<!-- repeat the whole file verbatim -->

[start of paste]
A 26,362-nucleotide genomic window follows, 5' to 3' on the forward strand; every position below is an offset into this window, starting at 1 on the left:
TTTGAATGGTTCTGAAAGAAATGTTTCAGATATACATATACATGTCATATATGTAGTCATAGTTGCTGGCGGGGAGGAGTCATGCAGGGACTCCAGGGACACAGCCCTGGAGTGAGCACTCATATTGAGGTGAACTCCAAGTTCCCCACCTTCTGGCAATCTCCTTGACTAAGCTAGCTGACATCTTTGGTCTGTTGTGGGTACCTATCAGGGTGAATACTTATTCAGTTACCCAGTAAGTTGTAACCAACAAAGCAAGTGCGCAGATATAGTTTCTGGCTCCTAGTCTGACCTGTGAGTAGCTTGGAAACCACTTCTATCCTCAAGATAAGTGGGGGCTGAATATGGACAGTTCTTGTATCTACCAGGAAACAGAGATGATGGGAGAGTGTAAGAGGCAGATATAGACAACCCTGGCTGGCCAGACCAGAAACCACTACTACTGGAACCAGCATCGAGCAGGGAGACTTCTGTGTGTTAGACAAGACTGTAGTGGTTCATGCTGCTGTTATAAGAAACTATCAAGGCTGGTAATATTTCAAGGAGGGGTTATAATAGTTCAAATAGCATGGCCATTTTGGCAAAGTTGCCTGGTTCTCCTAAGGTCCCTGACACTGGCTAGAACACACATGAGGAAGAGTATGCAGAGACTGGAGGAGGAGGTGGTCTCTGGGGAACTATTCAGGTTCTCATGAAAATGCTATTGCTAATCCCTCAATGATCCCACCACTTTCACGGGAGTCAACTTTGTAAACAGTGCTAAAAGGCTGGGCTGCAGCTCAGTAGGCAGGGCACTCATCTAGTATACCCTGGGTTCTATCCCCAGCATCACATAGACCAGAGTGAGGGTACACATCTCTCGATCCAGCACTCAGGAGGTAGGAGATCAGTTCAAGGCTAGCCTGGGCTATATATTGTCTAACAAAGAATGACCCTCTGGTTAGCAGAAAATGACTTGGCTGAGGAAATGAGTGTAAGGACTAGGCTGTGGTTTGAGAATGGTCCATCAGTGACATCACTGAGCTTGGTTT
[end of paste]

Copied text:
A 26,362-nucleotide genomic window follows, 5' to 3' on the forward strand; every position below is an offset into this window, starting at 1 on the left:
TTTGAATGGTTCTGAAAGAAATGTTTCAGATATACATATACATGTCATATATGTAGTCATAGTTGCTGGCGGGGAGGAGTCATGCAGGGACTCCAGGGACACAGCCCTGGAGTGAGCACTCATATTGAGGTGAACTCCAAGTTCCCCACCTTCTGGCAATCTCCTTGACTAAGCTAGCTGACATCTTTGGTCTGTTGTGGGTACCTATCAGGGTGAATACTTATTCAGTTACCCAGTAAGTTGTAACCAACAAAGCAAGTGCGCAGATATAGTTTCTGGCTCCTAGTCTGACCTGTGAGTAGCTTGGAAACCACTTCTATCCTCAAGATAAGTGGGGGCTGAATATGGACAGTTCTTGTATCTACCAGGAAACAGAGATGATGGGAGAGTGTAAGAGGCAGATATAGACAACCCTGGCTGGCCAGACCAGAAACCACTACTACTGGAACCAGCATCGAGCAGGGAGACTTCTGTGTGTTAGACAAGACTGTAGTGGTTCATGCTGCTGTTATAAGAAACTATCAAGGCTGGTAATATTTCAAGGAGGGGTTATAATAGTTCAAATAGCATGGCCATTTTGGCAAAGTTGCCTGGTTCTCCTAAGGTCCCTGACACTGGCTAGAACACACATGAGGAAGAGTATGCAGAGACTGGAGGAGGAGGTGGTCTCTGGGGAACTATTCAGGTTCTCATGAAAATGCTATTGCTAATCCCTCAATGATCCCACCACTTTCACGGGAGTCAACTTTGTAAACAGTGCTAAAAGGCTGGGCTGCAGCTCAGTAGGCAGGGCACTCATCTAGTATACCCTGGGTTCTATCCCCAGCATCACATAGACCAGAGTGAGGGTACACATCTCTCGATCCAGCACTCAGGAGGTAGGAGATCAGTTCAAGGCTAGCCTGGGCTATATATTGTCTAACAAAGAATGACCCTCTGGTTAGCAGAAAATGACTTGGCTGAGGAAATGAGTGTAAGGACTAGGCTGTGGTTTGAGAATGGTCCATCAGTGACATCACTGAGCTTGGTTT